Local health-care organizations readjust to better cater to patients

Men and women slowly saunter into a small meeting room at Superior-Health Center's Proctor clinic. The record player speaker crackles with big band tunes as exercises commence. Every Tuesday and Friday morning, 12 seniors stop by to practice a se...

Men and women slowly saunter into a small meeting room at Superior-Health Center's Proctor clinic.

The record player speaker crackles with big band tunes as exercises commence.

Every Tuesday and Friday morning, 12 seniors stop by to practice a series of exercises -- from volleying balloons to holding up their feet while sitting -- designed to strengthen muscles that help them balance.

Most say they definitely have seen results.

"I had some bad falls," said Ted Barker, 85, of Duluth. Since joining the year-old class, the lanky man's gait is straight and steady, and he hasn't fallen.


"I feel I'm much better off," Barker said. "This is a great thing."

The class is part of a grander shift at the clinic to become more patient-friendly.

In the past, these Duluth-area residents would have had to individually hire a physical therapist, or be given a worksheet and told to practice at home.

In addition to this class, over the summer and fall SuperiorHealth Center will move its Piedmont Avenue clinic to the Lakewalk building at 1500 London Road. It intends to sell its Two Harbors clinic, though center officials say it will continue operating under new management.

"We wanted to be a little more centrally located," said Diane Holliday-Welsh, vice president of Care Delivery Operations for SuperiorHealth Center, which is owned by Duluth-based nonprofit FirstSolutions.

But the moves are about more than just location and space.

At the downtown Duluth and Proctor clinics, patients will have adoctor-led care team to help walk them through a visit or procedure.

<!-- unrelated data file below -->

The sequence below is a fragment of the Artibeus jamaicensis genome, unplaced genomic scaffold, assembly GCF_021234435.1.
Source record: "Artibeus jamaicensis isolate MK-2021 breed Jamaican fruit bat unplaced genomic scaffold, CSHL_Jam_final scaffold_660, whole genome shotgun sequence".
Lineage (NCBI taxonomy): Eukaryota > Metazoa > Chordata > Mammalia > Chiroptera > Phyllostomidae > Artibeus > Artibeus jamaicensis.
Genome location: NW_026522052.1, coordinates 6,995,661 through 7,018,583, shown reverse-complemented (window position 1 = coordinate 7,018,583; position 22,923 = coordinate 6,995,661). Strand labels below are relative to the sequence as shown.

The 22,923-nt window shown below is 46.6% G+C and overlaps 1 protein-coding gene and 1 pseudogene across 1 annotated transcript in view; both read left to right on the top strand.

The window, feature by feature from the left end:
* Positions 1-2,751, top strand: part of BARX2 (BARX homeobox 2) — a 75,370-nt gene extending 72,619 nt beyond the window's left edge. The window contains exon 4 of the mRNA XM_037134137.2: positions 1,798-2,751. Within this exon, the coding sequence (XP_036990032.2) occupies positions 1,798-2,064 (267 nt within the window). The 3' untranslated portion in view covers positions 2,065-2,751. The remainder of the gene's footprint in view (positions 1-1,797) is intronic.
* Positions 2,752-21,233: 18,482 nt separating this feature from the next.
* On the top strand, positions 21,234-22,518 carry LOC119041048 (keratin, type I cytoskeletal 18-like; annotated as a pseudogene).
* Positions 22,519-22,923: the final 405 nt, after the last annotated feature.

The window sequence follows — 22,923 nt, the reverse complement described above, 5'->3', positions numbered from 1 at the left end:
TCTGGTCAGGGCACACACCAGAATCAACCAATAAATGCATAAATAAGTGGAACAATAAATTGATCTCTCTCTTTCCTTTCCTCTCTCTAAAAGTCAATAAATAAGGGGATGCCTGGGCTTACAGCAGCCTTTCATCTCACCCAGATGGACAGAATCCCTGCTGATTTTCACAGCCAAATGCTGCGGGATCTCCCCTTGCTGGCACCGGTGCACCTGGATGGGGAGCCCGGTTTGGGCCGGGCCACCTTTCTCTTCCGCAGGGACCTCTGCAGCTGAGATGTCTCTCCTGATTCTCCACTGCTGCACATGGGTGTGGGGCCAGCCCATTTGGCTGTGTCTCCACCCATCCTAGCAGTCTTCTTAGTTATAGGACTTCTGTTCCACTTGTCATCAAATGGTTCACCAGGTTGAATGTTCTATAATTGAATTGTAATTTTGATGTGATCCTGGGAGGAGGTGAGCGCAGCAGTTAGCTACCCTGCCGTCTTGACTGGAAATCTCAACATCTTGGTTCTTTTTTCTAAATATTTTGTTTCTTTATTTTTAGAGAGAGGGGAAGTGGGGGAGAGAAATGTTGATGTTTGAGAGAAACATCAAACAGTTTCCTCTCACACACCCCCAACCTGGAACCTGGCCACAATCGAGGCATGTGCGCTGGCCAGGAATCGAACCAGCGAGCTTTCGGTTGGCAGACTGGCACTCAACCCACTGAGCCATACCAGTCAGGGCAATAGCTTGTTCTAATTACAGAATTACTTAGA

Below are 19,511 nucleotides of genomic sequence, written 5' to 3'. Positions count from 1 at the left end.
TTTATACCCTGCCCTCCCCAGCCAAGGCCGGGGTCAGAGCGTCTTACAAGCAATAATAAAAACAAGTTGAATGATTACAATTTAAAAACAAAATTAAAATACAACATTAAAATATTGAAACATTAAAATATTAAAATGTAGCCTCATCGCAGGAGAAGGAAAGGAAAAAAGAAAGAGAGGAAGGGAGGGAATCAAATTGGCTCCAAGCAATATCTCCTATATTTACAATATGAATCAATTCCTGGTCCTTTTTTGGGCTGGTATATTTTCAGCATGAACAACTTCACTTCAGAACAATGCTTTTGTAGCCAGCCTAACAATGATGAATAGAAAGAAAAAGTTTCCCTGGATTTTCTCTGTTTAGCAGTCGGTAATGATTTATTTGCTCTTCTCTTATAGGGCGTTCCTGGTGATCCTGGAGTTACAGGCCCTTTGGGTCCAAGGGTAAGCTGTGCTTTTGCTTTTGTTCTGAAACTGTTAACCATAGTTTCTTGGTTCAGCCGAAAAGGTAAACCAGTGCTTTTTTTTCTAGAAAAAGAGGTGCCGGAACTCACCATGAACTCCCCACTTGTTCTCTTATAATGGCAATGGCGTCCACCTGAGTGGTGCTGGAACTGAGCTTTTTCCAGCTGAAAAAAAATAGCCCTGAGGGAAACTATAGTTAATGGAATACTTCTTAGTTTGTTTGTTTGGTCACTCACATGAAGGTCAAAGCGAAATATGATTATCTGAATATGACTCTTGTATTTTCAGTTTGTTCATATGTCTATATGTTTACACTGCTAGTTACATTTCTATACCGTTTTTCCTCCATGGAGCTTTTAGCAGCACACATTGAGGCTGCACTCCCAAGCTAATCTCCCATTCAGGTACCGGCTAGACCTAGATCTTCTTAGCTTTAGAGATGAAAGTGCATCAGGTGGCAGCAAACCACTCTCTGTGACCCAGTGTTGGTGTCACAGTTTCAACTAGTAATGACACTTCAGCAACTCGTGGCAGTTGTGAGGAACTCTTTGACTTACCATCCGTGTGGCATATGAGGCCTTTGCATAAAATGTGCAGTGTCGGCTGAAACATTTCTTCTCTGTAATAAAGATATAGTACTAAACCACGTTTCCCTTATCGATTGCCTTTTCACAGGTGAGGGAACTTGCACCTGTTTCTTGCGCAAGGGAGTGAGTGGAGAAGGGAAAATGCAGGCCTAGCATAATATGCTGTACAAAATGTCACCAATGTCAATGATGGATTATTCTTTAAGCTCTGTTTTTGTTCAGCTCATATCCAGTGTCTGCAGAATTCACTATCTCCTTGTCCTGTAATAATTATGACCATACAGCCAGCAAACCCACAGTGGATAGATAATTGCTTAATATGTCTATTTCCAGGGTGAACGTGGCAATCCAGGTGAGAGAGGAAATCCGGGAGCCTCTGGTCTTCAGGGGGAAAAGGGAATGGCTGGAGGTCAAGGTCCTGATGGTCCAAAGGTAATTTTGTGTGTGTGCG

Instead of just seeing a physician, a patient might see multiple health professionals during one appointment.


"You might see a nurse practitioner. You might see a dietician," Holliday-Welsh said. Sometimes an appointment might simply be with an occupational therapist, if that's all that is needed.

In March SuperiorHealth Center launched a program for people coping with depression that, unlike traditional treatment, employs a team approach and case managers who regularly check up on patients.

Often discussed, rarely practiced:

SuperiorHealth Center wants to practice what health-care experts describe as patient-centered care. More narrowly defined, patient-centered care applies to health-care agencies where procedures include staff members meeting in teams with patients, increased tracking of patient progress between appointments, and working with patients to improve overall health instead of only the latest ailment.

While the concept is often bandied about, actual applications of it have lagged, experts say.

"This might be the first local clinic that's actually implementing it, instead of talking about it," said Jennifer Schultz, an associate professor of economics at the University of Minnesota Duluth.